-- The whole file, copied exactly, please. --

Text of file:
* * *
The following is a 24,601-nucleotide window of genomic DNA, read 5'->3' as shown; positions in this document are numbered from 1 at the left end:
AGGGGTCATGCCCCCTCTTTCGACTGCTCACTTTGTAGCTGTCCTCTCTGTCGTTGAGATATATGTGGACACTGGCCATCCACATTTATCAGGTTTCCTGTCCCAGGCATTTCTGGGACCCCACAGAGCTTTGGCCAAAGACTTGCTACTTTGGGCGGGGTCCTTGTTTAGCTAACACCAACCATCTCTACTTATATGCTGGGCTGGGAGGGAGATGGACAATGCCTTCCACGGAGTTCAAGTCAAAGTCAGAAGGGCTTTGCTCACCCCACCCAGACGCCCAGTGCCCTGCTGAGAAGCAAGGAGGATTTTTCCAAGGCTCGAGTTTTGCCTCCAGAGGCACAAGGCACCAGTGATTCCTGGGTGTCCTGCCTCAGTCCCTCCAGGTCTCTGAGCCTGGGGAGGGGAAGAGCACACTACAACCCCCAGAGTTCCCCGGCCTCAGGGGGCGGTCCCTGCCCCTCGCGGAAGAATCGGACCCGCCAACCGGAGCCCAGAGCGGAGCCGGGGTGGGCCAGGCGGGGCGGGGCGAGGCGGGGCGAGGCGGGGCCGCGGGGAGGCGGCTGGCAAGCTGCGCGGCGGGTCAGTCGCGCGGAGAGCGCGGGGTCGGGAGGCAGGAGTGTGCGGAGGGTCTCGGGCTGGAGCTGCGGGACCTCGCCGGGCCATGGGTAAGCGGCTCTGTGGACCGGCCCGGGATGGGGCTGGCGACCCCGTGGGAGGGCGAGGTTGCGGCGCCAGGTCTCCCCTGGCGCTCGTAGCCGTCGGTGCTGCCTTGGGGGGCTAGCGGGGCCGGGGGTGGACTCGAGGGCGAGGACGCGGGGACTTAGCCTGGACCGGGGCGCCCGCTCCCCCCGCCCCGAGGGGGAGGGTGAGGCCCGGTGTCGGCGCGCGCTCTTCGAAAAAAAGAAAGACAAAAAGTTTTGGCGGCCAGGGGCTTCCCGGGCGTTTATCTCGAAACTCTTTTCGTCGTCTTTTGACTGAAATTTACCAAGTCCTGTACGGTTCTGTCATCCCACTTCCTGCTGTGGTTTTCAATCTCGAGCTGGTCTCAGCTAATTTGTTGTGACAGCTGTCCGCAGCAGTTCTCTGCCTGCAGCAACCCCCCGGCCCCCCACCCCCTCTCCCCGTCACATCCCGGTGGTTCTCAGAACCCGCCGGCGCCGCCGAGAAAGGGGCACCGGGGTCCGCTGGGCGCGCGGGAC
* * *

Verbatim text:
The following is a 24,601-nucleotide window of genomic DNA, read 5'->3' as shown; positions in this document are numbered from 1 at the left end:
AGGGGTCATGCCCCCTCTTTCGACTGCTCACTTTGTAGCTGTCCTCTCTGTCGTTGAGATATATGTGGACACTGGCCATCCACATTTATCAGGTTTCCTGTCCCAGGCATTTCTGGGACCCCACAGAGCTTTGGCCAAAGACTTGCTACTTTGGGCGGGGTCCTTGTTTAGCTAACACCAACCATCTCTACTTATATGCTGGGCTGGGAGGGAGATGGACAATGCCTTCCACGGAGTTCAAGTCAAAGTCAGAAGGGCTTTGCTCACCCCACCCAGACGCCCAGTGCCCTGCTGAGAAGCAAGGAGGATTTTTCCAAGGCTCGAGTTTTGCCTCCAGAGGCACAAGGCACCAGTGATTCCTGGGTGTCCTGCCTCAGTCCCTCCAGGTCTCTGAGCCTGGGGAGGGGAAGAGCACACTACAACCCCCAGAGTTCCCCGGCCTCAGGGGGCGGTCCCTGCCCCTCGCGGAAGAATCGGACCCGCCAACCGGAGCCCAGAGCGGAGCCGGGGTGGGCCAGGCGGGGCGGGGCGAGGCGGGGCGAGGCGGGGCCGCGGGGAGGCGGCTGGCAAGCTGCGCGGCGGGTCAGTCGCGCGGAGAGCGCGGGGTCGGGAGGCAGGAGTGTGCGGAGGGTCTCGGGCTGGAGCTGCGGGACCTCGCCGGGCCATGGGTAAGCGGCTCTGTGGACCGGCCCGGGATGGGGCTGGCGACCCCGTGGGAGGGCGAGGTTGCGGCGCCAGGTCTCCCCTGGCGCTCGTAGCCGTCGGTGCTGCCTTGGGGGGCTAGCGGGGCCGGGGGTGGACTCGAGGGCGAGGACGCGGGGACTTAGCCTGGACCGGGGCGCCCGCTCCCCCCGCCCCGAGGGGGAGGGTGAGGCCCGGTGTCGGCGCGCGCTCTTCGAAAAAAAGAAAGACAAAAAGTTTTGGCGGCCAGGGGCTTCCCGGGCGTTTATCTCGAAACTCTTTTCGTCGTCTTTTGACTGAAATTTACCAAGTCCTGTACGGTTCTGTCATCCCACTTCCTGCTGTGGTTTTCAATCTCGAGCTGGTCTCAGCTAATTTGTTGTGACAGCTGTCCGCAGCAGTTCTCTGCCTGCAGCAACCCCCCGGCCCCCCACCCCCTCTCCCCGTCACATCCCGGTGGTTCTCAGAACCCGCCGGCGCCGCCGAGAAAGGGGCACCGGGGTCCGCTGGGCGCGCGGGAC